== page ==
Ah, Subaru. While the company has made great strides in going mainstream over the past few years, they still are not quite on the radar for the casual car buyer, who cannot be bothered to think about cars. You buy a Subaru because you seek one out. Sure, the easy thing is to just walk into a Honda or Toyota showroom, but even as Subaru is losing its quirkiness and expanding their appeal, their legion of fans remain loyal. I should know, I have relatives who have owned Subaru’s for nearly thirty years. And I get the appeal. My cousin taught me how to drive a stick shift in his 1976 Subaru wagon, which was an absolute riot to drive. Tall and narrow, we would navigate completely unmarked trails at the local park with nary a problem. Light blue with a blue plaid and vinyl interior, I was smitten with that car, and I wanted it badly, but by the time I was of driving age rust had taken its toll on the old girl.
So I had to smile when a 2014 Marine Blue Pearl Forester was dropped off to me, which has been redesigned for this year. Sadly, without a matching plaid interior. Yes, it is far more refined than the old ’76 Subie, but is the modern iteration of the tall, narrow wagon, or should I say crossover. What I miss about Subaru’s are their endearing but dorky looks. To the casual observer, this could be any car. Subaru has never been a company that looks to seek attention to itself, or be flashy, but the stylists took conservative styling to an extreme. Yes, it is a fine looking car, but what it lacks identity and character, qualities that were once the hallmark of Subaru.
Subaru is known for their utility, and the interior of the Forester continues that tradition. Yes, it’s a little short on style, but that isn’t the point here. What we do have is a roomy interior with an impressive amount of cargo space. Finding a comfortable driving position is simple enough, and most of the main controls are intuitive to use. Unfortunately, our test car’s navigation and infotainment system was frustrating to use, and lags behind the competition. Selecting the SiriusXM satellite radio station you want should not have to be that hard. So, if you are in the market for a Forester, skip the high-end options, you will be much happier for it.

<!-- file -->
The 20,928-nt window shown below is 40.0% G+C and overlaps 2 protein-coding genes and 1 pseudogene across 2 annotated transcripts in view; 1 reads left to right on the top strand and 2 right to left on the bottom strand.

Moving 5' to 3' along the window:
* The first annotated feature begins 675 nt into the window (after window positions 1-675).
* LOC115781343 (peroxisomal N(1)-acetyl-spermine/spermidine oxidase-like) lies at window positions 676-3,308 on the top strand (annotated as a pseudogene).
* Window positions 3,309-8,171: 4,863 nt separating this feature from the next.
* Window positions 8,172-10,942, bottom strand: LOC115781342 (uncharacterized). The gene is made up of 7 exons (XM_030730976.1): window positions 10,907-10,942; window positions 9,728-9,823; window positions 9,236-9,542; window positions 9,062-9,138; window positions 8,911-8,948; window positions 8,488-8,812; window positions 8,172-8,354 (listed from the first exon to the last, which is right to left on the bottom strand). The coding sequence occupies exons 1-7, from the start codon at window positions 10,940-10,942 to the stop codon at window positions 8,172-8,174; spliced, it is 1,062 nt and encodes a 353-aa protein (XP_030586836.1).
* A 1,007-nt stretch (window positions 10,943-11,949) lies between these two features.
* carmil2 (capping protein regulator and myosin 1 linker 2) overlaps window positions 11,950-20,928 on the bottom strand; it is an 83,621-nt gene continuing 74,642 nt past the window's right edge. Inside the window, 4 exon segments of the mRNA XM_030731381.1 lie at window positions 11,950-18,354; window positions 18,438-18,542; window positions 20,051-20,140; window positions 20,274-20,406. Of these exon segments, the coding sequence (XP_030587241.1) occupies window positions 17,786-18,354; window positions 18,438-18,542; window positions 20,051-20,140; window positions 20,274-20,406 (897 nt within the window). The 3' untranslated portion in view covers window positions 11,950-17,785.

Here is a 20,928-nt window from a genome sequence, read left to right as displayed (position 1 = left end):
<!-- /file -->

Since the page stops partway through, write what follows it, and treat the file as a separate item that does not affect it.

The new Forester is available with a choice of two engines, the first a 2.5L boxer four rated at 170hp, and a 2.0L turbo boxer four rated at 250hp. Of course, all Foresters are all-wheel drive. Base 2.5 Foresters can be had with a six-speed manual, but once you move up to higher trim levels, a Continuously Variable Transmission is your only choice. A manual tranny is not available with the turbocharged engine. Acceleration around town is adequate, the ride is comfortable enough, steering a bit numb-but the same can be said for most four cylinder small crossovers. The Subaru does the job it is supposed to do, but you never forget you are driving an appliance. Even the Subie’s signature boxer four’s engine note is muted. To quote, isn’t that what makes a Subaru a Subaru? The Garage are no fans of the mooing CVT transmissions which extracts all the joy out of driving, but buyers will no doubt appreciate the 24/32 MPG city/highway EPA fuel economy figures.
The Forester is available in six different trim levels. Our test car was the 2.5i Touring, the top-spec for for the base non-turbo engine. Standard equipment includes 17″ alloys, panoramic sunroof, dual zone auto climate control, 6.1″ LCD touch screen control panel with Navigation, Bluetooth, Harmon Kardon audio with HD radio and XMSirius satellite radio, power driver’s seat, power rear lift gate, leather interior, and heated front seats. Our test car added an option package which included keyless access and start, EyeSight Driver Assist, Pre-Collision braking system, adaptive cruise control, lane departure warning and pre-collision throttle management system and HID headlights, which are some pretty high-end tech items for such a modest CUV. All in, our Forester has an MSRP of $33,220USD. This is on the high end of the compact CUV price scale, but not a bad value for having the latest in high-tech safety features.
For sure, it was impossible to not recall my fond memories of my cousin’s beloved ’76 Subie, and as I watched the Forester drive off, again, I smiled having lived with a light blue, tall Subaru wagon. Yes, it still has the basic elements that make a Subaru a Subaru, chiefly a boxer engine, all-wheel drive, a no-nonsense interior and plenty of utility. What it lacks from Subaru’s of yore is that quirky character, but Subaru will quickly point out to me how much their sales have improved since they went mainstream. And they would also likely counter if it turned off their previous customers? To answer that, Subaru would also point out my cousin just bought a Subaru XV CrossTrek. His wife has a new Outback. And their son has a new Legacy. Question answered Subaru, carry on.